The Fascinating Scenic Beauty of Edo Period Gardens and Castles. A Leisurely Journey Exploring the Castles and Gardens of Eastern Japan.
This is the perfect plan for those wondering "Where should I go during the holidays?". We have some trail recommendations that will allow you to immerse yourself in history and find solace in Japanese gardens and landscapes. Allow time to stand still and relish in a leisurely experience amidst the scenic landscapes carefully preserved over generations. It is recommended to check in advance for updates as some spots may host seasonal events.
Starting from Hachinohe Station, take the Tohoku Shinkansen to Morioka Station, then transfer to the Akita Shinkansen and ride to its final destination, Akita. On the next stage of the journey, continue on the Shinkansen via Sendai and head towards Koriyama, then transfer to a local train and make your way to Aizu-Wakamatsu Station. Finally, for the final destination, take a combination of local trains and highway buses to reach Honai Station. Please note that the transfer times and modes of transportation may vary depending on the time of day, so be sure to search for appropriate transportation options based on your schedule.
"Hachinohe Nambu Clan Garden" in Hachinohe city Open to the general public for free during autumn and spring! This garden was created by Nambu Nobuyuki in the late Edo period.
The Hachinohe Nambu Clan Garden(pictured) was created in 1847 (Kōka 4) with the arrival of Nambu Nobuyuki, who was appointed as the 9th lord of the Hachinohe domain from the Shimazu family of Kagoshima in the late Edo period. The garden features over 30 pine trees, azaleas, and several hundred-year-old fir trees. On clear days, visitors can enjoy a picturesque view of the magnificent Hakkoda Mountains in the distance. This garden is open to the public free of charge twice a year during spring (for about four days in late May) and autumn (for about four days in early November).
Former Akita Clan Lord Satake's Villa (Nyojitei) Garden: A Peerless Beauty in Tohoku, Nationally Designated as a Place of Scenic Beauty.
Joshitei - National scenic beauty Former Lord of Akita Domain Satake’s villa (pictured) - originally began during the Genroku period of the Edo era when Satake Yoshiuzmi, the third lord of Akita Domain, developed a villa on land granted to his vassals, the Oshima family. It later became the resting place for the domain lord and was named "Joshitei" by the ninth lord, Satake Yoshimasa, inspired by a passage from the Analects of Confucius: " [Time] passes on just like this, not ceasing day or night (逝者如斯夫、不舎昼夜)" It was used as a place to entertain guests and as a hub for cultural exchange among literati both within and outside the domain. After its opening in 2017 (Heisei 29), Joshitei started offering public experiences, for example, observing ikebana (flower arrangement) and displaying hina dolls. The admission fee is 210 yen for adults, 160 yen for groups of 20 or more, and free for high school students and younger.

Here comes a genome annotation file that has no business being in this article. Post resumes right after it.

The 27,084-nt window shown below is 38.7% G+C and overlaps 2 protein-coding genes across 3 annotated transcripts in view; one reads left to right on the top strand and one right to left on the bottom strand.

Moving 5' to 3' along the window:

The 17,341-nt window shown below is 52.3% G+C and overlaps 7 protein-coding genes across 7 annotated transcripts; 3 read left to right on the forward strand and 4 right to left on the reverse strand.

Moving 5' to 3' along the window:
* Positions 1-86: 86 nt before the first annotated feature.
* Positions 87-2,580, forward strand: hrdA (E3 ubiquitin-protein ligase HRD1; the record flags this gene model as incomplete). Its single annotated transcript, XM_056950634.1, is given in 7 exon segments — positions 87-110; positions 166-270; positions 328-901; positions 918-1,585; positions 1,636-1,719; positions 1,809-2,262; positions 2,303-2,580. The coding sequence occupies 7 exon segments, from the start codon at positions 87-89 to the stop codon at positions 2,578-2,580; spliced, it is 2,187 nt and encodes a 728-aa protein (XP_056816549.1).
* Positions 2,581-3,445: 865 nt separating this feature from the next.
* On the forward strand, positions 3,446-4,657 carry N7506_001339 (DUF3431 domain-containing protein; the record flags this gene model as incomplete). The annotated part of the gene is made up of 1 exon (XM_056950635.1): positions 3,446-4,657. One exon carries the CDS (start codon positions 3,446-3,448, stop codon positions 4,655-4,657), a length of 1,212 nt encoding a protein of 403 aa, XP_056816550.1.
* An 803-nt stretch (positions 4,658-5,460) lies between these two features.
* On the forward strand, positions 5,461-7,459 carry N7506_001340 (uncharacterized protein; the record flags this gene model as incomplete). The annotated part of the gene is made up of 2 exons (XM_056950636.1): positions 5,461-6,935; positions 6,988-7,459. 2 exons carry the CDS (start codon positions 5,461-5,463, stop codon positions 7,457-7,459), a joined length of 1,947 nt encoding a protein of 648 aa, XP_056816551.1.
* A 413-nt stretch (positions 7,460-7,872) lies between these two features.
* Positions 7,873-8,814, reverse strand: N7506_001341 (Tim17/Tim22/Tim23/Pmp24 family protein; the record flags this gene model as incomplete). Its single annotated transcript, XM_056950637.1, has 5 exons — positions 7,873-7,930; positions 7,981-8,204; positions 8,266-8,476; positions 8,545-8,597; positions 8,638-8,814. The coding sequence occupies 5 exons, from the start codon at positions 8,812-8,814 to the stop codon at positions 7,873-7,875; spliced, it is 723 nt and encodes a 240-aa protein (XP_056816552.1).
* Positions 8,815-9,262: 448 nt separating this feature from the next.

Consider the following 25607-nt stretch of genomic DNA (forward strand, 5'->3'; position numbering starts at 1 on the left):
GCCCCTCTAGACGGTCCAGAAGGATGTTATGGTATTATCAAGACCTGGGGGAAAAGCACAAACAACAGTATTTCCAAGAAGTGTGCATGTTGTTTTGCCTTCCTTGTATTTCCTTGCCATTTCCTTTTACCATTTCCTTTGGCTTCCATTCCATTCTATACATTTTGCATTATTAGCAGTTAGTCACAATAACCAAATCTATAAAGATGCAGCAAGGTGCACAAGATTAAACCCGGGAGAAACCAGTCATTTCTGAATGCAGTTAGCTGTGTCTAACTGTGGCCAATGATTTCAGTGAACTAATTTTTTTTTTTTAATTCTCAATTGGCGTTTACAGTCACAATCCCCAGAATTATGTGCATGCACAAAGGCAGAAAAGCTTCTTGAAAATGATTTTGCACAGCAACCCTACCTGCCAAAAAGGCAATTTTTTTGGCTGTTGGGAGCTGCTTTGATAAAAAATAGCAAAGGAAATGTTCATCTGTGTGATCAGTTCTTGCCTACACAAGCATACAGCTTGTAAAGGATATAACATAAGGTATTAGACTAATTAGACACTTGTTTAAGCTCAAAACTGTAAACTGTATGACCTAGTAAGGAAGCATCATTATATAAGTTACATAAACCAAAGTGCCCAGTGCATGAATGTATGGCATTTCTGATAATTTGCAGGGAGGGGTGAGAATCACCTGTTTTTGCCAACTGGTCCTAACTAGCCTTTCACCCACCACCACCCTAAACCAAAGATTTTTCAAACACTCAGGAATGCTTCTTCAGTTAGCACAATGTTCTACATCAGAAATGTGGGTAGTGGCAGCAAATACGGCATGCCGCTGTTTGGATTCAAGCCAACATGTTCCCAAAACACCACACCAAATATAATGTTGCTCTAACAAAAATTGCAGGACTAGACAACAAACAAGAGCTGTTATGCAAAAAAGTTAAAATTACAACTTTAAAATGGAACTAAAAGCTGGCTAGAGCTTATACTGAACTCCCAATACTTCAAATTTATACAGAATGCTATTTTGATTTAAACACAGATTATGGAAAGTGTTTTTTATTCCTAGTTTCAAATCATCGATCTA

"Tsuruga Castle" in Aizuwakamatsu City Symbol of the Renowned Aizu Domain, Ruled by Famous Generals! Renovated Castle Tower.
The predecessor of Tsurugajo Castle is said to be the Higashi-Kurokawayakata, built by Ashina Naomori in 1384 (Shitoku 1). In 1593 (Bunroku 2), Gamō Ujisato built the first full-fledged castle tower in eastern Japan and named it "Tsuruga Castle" (pictured). During the Boshin War of 1868 (Keio 4), it withstood a month-long of fierce attacks by the forces of the new government and gained a reputation as an impregnable fortress. By 1874 (Meiji 7), all the buildings, including the castle tower, were demolished. However, in 1965 (Showa 40), the castle tower was reconstructed, and during the Heisei era, the tea house and corner towers were also restored. In 2011 (Heisei 23), the roof tiles were replaced with red tiles resembling those from the end of the Edo period. The castle tower underwent renewal in April, 2023.
"Michi-no-eki Teien-no-sato Houchi" in Sanjo city Pride of the Town Specializing in Gardening and Landscaping: 'See, Touch, and Enjoy' Roadside Station.
The horticultural culture of Honai is said to have been developed in the early 18th century when the villagers accompanying the magistrate who went to Edo, where the residence of the Tokugawa family was located, learned about tree care and grafting methods and spread the knowledge upon returning to the village. Just as the Sanjo metal industry developed to compensate for flood damage, Honai's horticulture also became a thriving industry that supported the village's livelihood, becoming more and more known in the neighboring areas by the late 18th century. "Michi-no-eki Teien-no-sato Honai" (pictured) is a roadside station where you can enjoy landscaping and horticulture.
Feel the Enduring Beauty of Japan. A Journey through Castles and Gardens with the Splendor of Seasonal Landscapes in Eastern Japan.
In this article, we explored a trail in Japan including the exploration of castles and leisurely strolls through Japanese gardens. Please note that the Hachinohe Nambu Clan Garden is open to the public only twice a year, so be sure to check the opening dates in advance.
- All prices in the article include tax. Prices are subject to change without notice.